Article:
Like many women looking to get pregnant, I assumed removing birth control would have the opposite effect — and fast. So imagine how blindsided I felt, when shortly after getting married at 36, I wasn’t pregnant after the first month ... or the second or the third or the fourth.

Here I was, panicked throughout my entire life up to that point at the thought of becoming pregnant accidentally and now, nothing. “What’s going on,” I thought. “I’m so healthy, how is this even possible?” So after more than a year of trying and two miscarriages later, my husband and I turned to IVF to conceive.

I vaguely remember a conversation with my OB-GYN in my early 30s. “So when should I start thinking about having children,” I asked. “Oh, you’re 32, maybe when you were 26,” she replied with a smirk. I laughed at her joke and shelved it. My maternal grandmother bore 15 children. "I’ll be fine," I thought. Indeed this was my first, albeit subtle, warning into my inevitable infertility story. So why did I feel as if I was hit by a ton of bricks when it wasn't happening easily?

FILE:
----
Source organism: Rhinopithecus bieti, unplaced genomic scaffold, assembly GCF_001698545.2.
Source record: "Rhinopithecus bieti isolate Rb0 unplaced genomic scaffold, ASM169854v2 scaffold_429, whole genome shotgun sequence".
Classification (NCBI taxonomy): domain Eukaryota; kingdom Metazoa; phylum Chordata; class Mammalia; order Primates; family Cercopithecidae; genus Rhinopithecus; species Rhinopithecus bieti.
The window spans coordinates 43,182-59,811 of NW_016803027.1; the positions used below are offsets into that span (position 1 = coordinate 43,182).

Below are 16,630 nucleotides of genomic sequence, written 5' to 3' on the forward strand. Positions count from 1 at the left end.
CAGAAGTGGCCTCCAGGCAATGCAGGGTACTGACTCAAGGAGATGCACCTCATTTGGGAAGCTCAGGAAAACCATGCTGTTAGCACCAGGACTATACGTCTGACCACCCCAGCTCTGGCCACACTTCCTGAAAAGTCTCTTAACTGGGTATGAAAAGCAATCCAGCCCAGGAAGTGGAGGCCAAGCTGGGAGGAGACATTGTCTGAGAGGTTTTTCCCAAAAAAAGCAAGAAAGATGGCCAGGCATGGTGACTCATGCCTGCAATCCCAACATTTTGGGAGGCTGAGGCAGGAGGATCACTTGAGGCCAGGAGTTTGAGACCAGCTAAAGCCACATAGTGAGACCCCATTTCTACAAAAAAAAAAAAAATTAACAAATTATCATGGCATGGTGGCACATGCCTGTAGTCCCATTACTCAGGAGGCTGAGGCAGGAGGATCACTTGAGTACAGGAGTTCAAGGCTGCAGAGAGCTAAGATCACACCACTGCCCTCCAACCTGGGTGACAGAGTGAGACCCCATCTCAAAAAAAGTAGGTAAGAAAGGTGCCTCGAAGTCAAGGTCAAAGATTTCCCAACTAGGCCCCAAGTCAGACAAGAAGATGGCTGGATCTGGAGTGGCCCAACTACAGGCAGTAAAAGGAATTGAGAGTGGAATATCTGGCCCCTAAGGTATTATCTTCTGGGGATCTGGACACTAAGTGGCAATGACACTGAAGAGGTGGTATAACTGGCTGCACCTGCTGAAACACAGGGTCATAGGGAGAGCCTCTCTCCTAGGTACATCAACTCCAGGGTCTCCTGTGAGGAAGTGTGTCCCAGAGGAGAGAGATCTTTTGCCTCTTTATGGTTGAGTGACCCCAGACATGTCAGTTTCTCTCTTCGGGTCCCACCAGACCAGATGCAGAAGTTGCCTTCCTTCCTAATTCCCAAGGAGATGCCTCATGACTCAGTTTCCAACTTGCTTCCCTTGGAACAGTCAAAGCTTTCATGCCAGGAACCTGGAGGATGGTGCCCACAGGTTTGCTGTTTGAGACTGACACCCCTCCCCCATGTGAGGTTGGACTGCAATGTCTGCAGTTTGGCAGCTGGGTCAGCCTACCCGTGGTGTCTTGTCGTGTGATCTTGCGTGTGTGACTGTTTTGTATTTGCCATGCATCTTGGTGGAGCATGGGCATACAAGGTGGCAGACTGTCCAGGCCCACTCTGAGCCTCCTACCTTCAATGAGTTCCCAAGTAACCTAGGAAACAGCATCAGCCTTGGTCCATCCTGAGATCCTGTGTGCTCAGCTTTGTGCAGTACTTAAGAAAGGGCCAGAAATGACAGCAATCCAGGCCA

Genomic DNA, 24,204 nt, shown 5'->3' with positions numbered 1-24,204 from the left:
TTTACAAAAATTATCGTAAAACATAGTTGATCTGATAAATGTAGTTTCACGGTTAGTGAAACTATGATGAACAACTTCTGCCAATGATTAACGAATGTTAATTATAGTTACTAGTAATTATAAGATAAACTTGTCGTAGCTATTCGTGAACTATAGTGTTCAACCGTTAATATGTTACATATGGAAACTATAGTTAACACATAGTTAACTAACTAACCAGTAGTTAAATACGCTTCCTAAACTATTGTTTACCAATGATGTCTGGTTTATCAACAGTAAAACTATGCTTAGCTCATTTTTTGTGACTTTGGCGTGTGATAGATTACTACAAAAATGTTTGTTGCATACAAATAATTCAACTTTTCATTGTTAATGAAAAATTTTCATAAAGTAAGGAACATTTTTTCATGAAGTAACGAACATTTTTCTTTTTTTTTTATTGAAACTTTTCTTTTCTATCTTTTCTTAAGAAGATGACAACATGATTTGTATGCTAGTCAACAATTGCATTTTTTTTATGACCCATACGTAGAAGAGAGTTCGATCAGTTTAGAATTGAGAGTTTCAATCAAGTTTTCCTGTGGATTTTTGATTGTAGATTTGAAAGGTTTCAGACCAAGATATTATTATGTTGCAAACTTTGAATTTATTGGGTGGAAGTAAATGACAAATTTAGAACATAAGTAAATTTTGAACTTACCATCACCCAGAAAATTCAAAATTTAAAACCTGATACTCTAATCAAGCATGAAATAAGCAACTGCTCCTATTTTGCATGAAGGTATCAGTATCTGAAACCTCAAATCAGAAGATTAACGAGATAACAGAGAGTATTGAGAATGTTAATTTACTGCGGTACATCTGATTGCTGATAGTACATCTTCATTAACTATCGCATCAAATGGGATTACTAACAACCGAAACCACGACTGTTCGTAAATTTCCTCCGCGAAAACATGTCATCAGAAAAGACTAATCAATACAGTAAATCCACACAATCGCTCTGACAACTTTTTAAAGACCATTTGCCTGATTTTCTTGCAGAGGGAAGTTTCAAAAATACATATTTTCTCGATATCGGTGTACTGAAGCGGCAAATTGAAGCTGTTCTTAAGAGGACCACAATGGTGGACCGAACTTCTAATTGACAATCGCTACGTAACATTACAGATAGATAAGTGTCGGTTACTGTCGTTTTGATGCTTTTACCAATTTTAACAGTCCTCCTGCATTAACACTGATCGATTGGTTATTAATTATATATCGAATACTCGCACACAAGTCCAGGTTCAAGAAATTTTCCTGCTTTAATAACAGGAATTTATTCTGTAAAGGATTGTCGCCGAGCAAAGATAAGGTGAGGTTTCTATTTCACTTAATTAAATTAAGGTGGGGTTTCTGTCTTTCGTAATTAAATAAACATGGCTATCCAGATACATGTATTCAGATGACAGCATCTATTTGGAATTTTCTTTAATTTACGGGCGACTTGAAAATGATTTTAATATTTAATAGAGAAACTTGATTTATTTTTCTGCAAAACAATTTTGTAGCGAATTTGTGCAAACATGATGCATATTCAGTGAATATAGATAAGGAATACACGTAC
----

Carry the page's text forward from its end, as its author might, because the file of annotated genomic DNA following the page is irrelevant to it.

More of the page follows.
“Women of all ages, regardless of their education status, lack a fundamental understanding of women’s reproductive health and, in particular, fertility and ovarian reserve,” said Dr. Fahimeh Sasan, founding OB-GYN of Kindbody clinic. We seemingly spend our entire lives trying not to get pregnant, so when the time comes that we are ready to conceive, women have no idea where to begin.

Who owns this conversation?

If not teachers or parents, who should we turn to about learning fertility fundamentals at an earlier age? Is there an oversight or glitch in the health care system or is there a stigma that a doctor broaching the subject implicates a societal push for marriage and bearing children?